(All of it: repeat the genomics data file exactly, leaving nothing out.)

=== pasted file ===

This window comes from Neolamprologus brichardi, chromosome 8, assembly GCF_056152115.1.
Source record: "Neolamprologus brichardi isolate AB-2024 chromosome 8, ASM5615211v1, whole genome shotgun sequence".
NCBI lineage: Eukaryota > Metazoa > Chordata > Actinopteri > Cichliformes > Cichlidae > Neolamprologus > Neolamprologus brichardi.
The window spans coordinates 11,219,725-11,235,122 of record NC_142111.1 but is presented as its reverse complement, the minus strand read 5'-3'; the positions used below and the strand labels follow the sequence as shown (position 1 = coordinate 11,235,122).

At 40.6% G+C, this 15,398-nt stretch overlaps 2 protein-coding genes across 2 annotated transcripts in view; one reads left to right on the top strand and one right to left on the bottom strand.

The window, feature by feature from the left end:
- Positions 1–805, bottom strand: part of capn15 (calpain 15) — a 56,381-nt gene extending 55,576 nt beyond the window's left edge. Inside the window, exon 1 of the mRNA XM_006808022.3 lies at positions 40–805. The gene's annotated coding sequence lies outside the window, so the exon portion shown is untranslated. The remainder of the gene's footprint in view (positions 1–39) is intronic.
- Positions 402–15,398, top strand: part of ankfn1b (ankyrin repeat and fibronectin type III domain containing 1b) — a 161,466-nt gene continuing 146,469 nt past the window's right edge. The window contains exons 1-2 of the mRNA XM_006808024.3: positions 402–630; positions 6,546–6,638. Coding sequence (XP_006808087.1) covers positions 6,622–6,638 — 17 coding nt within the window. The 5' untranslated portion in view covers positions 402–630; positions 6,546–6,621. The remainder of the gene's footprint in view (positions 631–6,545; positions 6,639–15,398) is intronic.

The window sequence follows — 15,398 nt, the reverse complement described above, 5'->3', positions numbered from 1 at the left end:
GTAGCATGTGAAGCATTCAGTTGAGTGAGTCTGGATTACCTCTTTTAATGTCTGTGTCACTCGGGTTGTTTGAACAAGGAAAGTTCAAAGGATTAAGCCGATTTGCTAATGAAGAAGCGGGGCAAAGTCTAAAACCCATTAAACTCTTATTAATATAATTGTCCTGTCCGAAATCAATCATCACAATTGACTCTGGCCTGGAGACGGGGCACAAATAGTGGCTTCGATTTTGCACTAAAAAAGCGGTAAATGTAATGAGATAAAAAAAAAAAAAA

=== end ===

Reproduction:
This window comes from Neolamprologus brichardi, chromosome 8, assembly GCF_056152115.1.
Source record: "Neolamprologus brichardi isolate AB-2024 chromosome 8, ASM5615211v1, whole genome shotgun sequence".
NCBI lineage: Eukaryota > Metazoa > Chordata > Actinopteri > Cichliformes > Cichlidae > Neolamprologus > Neolamprologus brichardi.
The window spans coordinates 11,219,725-11,235,122 of record NC_142111.1 but is presented as its reverse complement, the minus strand read 5'-3'; the positions used below and the strand labels follow the sequence as shown (position 1 = coordinate 11,235,122).

At 40.6% G+C, this 15,398-nt stretch overlaps 2 protein-coding genes across 2 annotated transcripts in view; one reads left to right on the top strand and one right to left on the bottom strand.

The window, feature by feature from the left end:
- Positions 1–805, bottom strand: part of capn15 (calpain 15) — a 56,381-nt gene extending 55,576 nt beyond the window's left edge. Inside the window, exon 1 of the mRNA XM_006808022.3 lies at positions 40–805. The gene's annotated coding sequence lies outside the window, so the exon portion shown is untranslated. The remainder of the gene's footprint in view (positions 1–39) is intronic.
- Positions 402–15,398, top strand: part of ankfn1b (ankyrin repeat and fibronectin type III domain containing 1b) — a 161,466-nt gene continuing 146,469 nt past the window's right edge. The window contains exons 1-2 of the mRNA XM_006808024.3: positions 402–630; positions 6,546–6,638. Coding sequence (XP_006808087.1) covers positions 6,622–6,638 — 17 coding nt within the window. The 5' untranslated portion in view covers positions 402–630; positions 6,546–6,621. The remainder of the gene's footprint in view (positions 631–6,545; positions 6,639–15,398) is intronic.

The window sequence follows — 15,398 nt, the reverse complement described above, 5'->3', positions numbered from 1 at the left end:
GTAGCATGTGAAGCATTCAGTTGAGTGAGTCTGGATTACCTCTTTTAATGTCTGTGTCACTCGGGTTGTTTGAACAAGGAAAGTTCAAAGGATTAAGCCGATTTGCTAATGAAGAAGCGGGGCAAAGTCTAAAACCCATTAAACTCTTATTAATATAATTGTCCTGTCCGAAATCAATCATCACAATTGACTCTGGCCTGGAGACGGGGCACAAATAGTGGCTTCGATTTTGCACTAAAAAAGCGGTAAATGTAATGAGATAAAAAAAAAAAAAA